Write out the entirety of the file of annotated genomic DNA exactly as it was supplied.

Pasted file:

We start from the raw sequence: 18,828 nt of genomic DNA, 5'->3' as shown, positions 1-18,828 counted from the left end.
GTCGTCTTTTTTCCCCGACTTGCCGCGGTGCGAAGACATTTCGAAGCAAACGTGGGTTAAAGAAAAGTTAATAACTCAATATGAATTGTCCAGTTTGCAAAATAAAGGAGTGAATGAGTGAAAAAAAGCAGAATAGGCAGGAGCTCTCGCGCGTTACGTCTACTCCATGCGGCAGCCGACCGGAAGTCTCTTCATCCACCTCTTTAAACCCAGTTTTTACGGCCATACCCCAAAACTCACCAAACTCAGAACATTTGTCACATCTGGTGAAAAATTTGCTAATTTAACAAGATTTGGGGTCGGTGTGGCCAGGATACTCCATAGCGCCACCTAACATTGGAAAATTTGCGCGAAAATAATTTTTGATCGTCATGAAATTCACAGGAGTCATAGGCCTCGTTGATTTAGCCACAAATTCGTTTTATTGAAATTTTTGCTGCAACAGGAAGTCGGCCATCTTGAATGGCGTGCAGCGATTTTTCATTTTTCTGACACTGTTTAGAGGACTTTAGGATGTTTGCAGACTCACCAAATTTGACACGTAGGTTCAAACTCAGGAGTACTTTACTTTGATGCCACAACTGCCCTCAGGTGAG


We start from the raw sequence: 18,828 nt of genomic DNA, 5'->3' as shown, positions 1-18,828 counted from the left end.
GTCGTCTTTTTTCCCCGACTTGCCGCGGTGCGAAGACATTTCGAAGCAAACGTGGGTTAAAGAAAAGTTAATAACTCAATATGAATTGTCCAGTTTGCAAAATAAAGGAGTGAATGAGTGAAAAAAAGCAGAATAGGCAGGAGCTCTCGCGCGTTACGTCTACTCCATGCGGCAGCCGACCGGAAGTCTCTTCATCCACCTCTTTAAACCCAGTTTTTACGGCCATACCCCAAAACTCACCAAACTCAGAACATTTGTCACATCTGGTGAAAAATTTGCTAATTTAACAAGATTTGGGGTCGGTGTGGCCAGGATACTCCATAGCGCCACCTAACATTGGAAAATTTGCGCGAAAATAATTTTTGATCGTCATGAAATTCACAGGAGTCATAGGCCTCGTTGATTTAGCCACAAATTCGTTTTATTGAAATTTTTGCTGCAACAGGAAGTCGGCCATCTTGAATGGCGTGCAGCGATTTTTCATTTTTCTGACACTGTTTAGAGGACTTTAGGATGTTTGCAGACTCACCAAATTTGACACGTAGGTTCAAACTCAGGAGTACTTTACTTTGATGCCACAACTGCCCTCAGGTGAG